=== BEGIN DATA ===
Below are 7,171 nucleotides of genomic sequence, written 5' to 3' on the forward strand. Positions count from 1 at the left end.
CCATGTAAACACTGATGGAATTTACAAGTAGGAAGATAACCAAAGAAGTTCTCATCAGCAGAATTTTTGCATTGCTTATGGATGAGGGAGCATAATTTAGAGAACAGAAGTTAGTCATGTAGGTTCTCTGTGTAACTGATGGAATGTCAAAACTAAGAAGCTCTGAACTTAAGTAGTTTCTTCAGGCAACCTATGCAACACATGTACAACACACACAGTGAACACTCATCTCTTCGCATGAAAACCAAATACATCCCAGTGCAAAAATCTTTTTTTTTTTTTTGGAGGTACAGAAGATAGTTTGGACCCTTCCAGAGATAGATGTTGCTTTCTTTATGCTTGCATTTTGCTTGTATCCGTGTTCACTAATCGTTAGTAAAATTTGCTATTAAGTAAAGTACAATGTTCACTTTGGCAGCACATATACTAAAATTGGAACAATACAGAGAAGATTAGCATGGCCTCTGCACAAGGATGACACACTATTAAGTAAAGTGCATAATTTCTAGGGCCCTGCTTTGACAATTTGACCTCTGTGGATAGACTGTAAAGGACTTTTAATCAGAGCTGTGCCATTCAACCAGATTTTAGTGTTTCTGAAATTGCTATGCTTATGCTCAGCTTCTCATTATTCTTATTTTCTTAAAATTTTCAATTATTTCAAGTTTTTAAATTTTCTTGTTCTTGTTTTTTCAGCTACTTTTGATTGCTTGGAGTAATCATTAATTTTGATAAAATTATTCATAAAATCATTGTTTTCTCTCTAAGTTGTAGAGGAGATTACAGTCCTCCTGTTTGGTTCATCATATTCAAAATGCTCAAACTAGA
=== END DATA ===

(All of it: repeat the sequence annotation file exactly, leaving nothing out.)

Below are 7,171 nucleotides of genomic sequence, written 5' to 3' on the forward strand. Positions count from 1 at the left end.
CCATGTAAACACTGATGGAATTTACAAGTAGGAAGATAACCAAAGAAGTTCTCATCAGCAGAATTTTTGCATTGCTTATGGATGAGGGAGCATAATTTAGAGAACAGAAGTTAGTCATGTAGGTTCTCTGTGTAACTGATGGAATGTCAAAACTAAGAAGCTCTGAACTTAAGTAGTTTCTTCAGGCAACCTATGCAACACATGTACAACACACACAGTGAACACTCATCTCTTCGCATGAAAACCAAATACATCCCAGTGCAAAAATCTTTTTTTTTTTTTTGGAGGTACAGAAGATAGTTTGGACCCTTCCAGAGATAGATGTTGCTTTCTTTATGCTTGCATTTTGCTTGTATCCGTGTTCACTAATCGTTAGTAAAATTTGCTATTAAGTAAAGTACAATGTTCACTTTGGCAGCACATATACTAAAATTGGAACAATACAGAGAAGATTAGCATGGCCTCTGCACAAGGATGACACACTATTAAGTAAAGTGCATAATTTCTAGGGCCCTGCTTTGACAATTTGACCTCTGTGGATAGACTGTAAAGGACTTTTAATCAGAGCTGTGCCATTCAACCAGATTTTAGTGTTTCTGAAATTGCTATGCTTATGCTCAGCTTCTCATTATTCTTATTTTCTTAAAATTTTCAATTATTTCAAGTTTTTAAATTTTCTTGTTCTTGTTTTTTCAGCTACTTTTGATTGCTTGGAGTAATCATTAATTTTGATAAAATTATTCATAAAATCATTGTTTTCTCTCTAAGTTGTAGAGGAGATTACAGTCCTCCTGTTTGGTTCATCATATTCAAAATGCTCAAACTAGA